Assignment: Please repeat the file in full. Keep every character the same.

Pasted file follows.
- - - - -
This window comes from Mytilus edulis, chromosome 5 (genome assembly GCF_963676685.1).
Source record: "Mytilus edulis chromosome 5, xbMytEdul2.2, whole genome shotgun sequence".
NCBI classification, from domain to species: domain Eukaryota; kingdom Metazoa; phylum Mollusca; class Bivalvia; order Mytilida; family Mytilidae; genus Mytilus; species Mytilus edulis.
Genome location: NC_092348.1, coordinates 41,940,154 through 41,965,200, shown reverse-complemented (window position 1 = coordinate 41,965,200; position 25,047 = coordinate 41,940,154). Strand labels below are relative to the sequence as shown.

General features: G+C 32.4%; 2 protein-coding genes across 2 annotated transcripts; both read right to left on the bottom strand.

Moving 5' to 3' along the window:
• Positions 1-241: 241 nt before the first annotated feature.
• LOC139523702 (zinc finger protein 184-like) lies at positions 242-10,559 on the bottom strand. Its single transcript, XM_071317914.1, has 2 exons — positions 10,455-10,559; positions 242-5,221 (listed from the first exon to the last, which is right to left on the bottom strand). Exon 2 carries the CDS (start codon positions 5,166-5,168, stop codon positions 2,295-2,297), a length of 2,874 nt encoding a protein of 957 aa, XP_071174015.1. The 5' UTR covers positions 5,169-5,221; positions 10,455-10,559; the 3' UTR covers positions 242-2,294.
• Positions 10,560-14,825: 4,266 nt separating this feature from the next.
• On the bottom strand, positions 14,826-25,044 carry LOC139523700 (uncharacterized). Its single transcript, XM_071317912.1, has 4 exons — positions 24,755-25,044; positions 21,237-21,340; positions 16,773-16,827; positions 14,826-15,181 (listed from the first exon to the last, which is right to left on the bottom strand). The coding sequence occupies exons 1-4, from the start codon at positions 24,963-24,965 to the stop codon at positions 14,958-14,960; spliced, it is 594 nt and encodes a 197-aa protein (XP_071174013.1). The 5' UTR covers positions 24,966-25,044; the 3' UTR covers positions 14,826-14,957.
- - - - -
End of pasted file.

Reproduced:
This window comes from Mytilus edulis, chromosome 5 (genome assembly GCF_963676685.1).
Source record: "Mytilus edulis chromosome 5, xbMytEdul2.2, whole genome shotgun sequence".
NCBI classification, from domain to species: domain Eukaryota; kingdom Metazoa; phylum Mollusca; class Bivalvia; order Mytilida; family Mytilidae; genus Mytilus; species Mytilus edulis.
Genome location: NC_092348.1, coordinates 41,940,154 through 41,965,200, shown reverse-complemented (window position 1 = coordinate 41,965,200; position 25,047 = coordinate 41,940,154). Strand labels below are relative to the sequence as shown.

General features: G+C 32.4%; 2 protein-coding genes across 2 annotated transcripts; both read right to left on the bottom strand.

Moving 5' to 3' along the window:
• Positions 1-241: 241 nt before the first annotated feature.
• LOC139523702 (zinc finger protein 184-like) lies at positions 242-10,559 on the bottom strand. Its single transcript, XM_071317914.1, has 2 exons — positions 10,455-10,559; positions 242-5,221 (listed from the first exon to the last, which is right to left on the bottom strand). Exon 2 carries the CDS (start codon positions 5,166-5,168, stop codon positions 2,295-2,297), a length of 2,874 nt encoding a protein of 957 aa, XP_071174015.1. The 5' UTR covers positions 5,169-5,221; positions 10,455-10,559; the 3' UTR covers positions 242-2,294.
• Positions 10,560-14,825: 4,266 nt separating this feature from the next.
• On the bottom strand, positions 14,826-25,044 carry LOC139523700 (uncharacterized). Its single transcript, XM_071317912.1, has 4 exons — positions 24,755-25,044; positions 21,237-21,340; positions 16,773-16,827; positions 14,826-15,181 (listed from the first exon to the last, which is right to left on the bottom strand). The coding sequence occupies exons 1-4, from the start codon at positions 24,963-24,965 to the stop codon at positions 14,958-14,960; spliced, it is 594 nt and encodes a 197-aa protein (XP_071174013.1). The 5' UTR covers positions 24,966-25,044; the 3' UTR covers positions 14,826-14,957.